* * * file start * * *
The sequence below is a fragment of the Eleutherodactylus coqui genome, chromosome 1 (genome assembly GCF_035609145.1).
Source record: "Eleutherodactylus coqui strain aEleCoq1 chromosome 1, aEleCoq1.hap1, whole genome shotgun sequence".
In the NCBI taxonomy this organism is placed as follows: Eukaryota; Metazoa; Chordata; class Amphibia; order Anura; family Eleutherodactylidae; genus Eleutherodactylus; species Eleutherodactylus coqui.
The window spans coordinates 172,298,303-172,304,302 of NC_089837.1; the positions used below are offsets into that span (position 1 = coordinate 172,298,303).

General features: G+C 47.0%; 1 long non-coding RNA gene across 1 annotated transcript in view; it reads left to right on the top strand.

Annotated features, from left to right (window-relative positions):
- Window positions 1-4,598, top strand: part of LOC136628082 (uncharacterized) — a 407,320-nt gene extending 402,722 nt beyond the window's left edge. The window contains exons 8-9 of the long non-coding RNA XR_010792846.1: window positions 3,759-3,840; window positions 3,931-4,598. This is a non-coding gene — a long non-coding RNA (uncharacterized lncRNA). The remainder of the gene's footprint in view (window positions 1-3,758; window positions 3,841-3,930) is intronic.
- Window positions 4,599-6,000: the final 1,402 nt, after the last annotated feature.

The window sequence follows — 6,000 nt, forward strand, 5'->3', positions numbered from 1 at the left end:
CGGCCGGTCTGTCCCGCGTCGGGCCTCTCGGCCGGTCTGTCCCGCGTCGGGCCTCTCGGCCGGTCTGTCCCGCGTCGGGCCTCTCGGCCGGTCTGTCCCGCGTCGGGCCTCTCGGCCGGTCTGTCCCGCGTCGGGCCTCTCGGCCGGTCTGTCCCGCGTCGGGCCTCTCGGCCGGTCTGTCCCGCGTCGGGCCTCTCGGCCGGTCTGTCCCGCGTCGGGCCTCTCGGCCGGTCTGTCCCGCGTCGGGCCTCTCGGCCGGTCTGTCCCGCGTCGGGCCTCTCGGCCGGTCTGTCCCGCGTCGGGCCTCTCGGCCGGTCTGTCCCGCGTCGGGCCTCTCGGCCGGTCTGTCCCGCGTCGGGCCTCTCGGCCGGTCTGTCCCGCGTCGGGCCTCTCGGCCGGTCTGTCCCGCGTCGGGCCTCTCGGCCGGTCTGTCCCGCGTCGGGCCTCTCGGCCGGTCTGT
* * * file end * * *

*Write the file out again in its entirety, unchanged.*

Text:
The sequence below is a fragment of the Eleutherodactylus coqui genome, chromosome 1 (genome assembly GCF_035609145.1).
Source record: "Eleutherodactylus coqui strain aEleCoq1 chromosome 1, aEleCoq1.hap1, whole genome shotgun sequence".
In the NCBI taxonomy this organism is placed as follows: Eukaryota; Metazoa; Chordata; class Amphibia; order Anura; family Eleutherodactylidae; genus Eleutherodactylus; species Eleutherodactylus coqui.
The window spans coordinates 172,298,303-172,304,302 of NC_089837.1; the positions used below are offsets into that span (position 1 = coordinate 172,298,303).

General features: G+C 47.0%; 1 long non-coding RNA gene across 1 annotated transcript in view; it reads left to right on the top strand.

Annotated features, from left to right (window-relative positions):
- Window positions 1-4,598, top strand: part of LOC136628082 (uncharacterized) — a 407,320-nt gene extending 402,722 nt beyond the window's left edge. The window contains exons 8-9 of the long non-coding RNA XR_010792846.1: window positions 3,759-3,840; window positions 3,931-4,598. This is a non-coding gene — a long non-coding RNA (uncharacterized lncRNA). The remainder of the gene's footprint in view (window positions 1-3,758; window positions 3,841-3,930) is intronic.
- Window positions 4,599-6,000: the final 1,402 nt, after the last annotated feature.

The window sequence follows — 6,000 nt, forward strand, 5'->3', positions numbered from 1 at the left end:
CGGCCGGTCTGTCCCGCGTCGGGCCTCTCGGCCGGTCTGTCCCGCGTCGGGCCTCTCGGCCGGTCTGTCCCGCGTCGGGCCTCTCGGCCGGTCTGTCCCGCGTCGGGCCTCTCGGCCGGTCTGTCCCGCGTCGGGCCTCTCGGCCGGTCTGTCCCGCGTCGGGCCTCTCGGCCGGTCTGTCCCGCGTCGGGCCTCTCGGCCGGTCTGTCCCGCGTCGGGCCTCTCGGCCGGTCTGTCCCGCGTCGGGCCTCTCGGCCGGTCTGTCCCGCGTCGGGCCTCTCGGCCGGTCTGTCCCGCGTCGGGCCTCTCGGCCGGTCTGTCCCGCGTCGGGCCTCTCGGCCGGTCTGTCCCGCGTCGGGCCTCTCGGCCGGTCTGTCCCGCGTCGGGCCTCTCGGCCGGTCTGTCCCGCGTCGGGCCTCTCGGCCGGTCTGTCCCGCGTCGGGCCTCTCGGCCGGTCTGT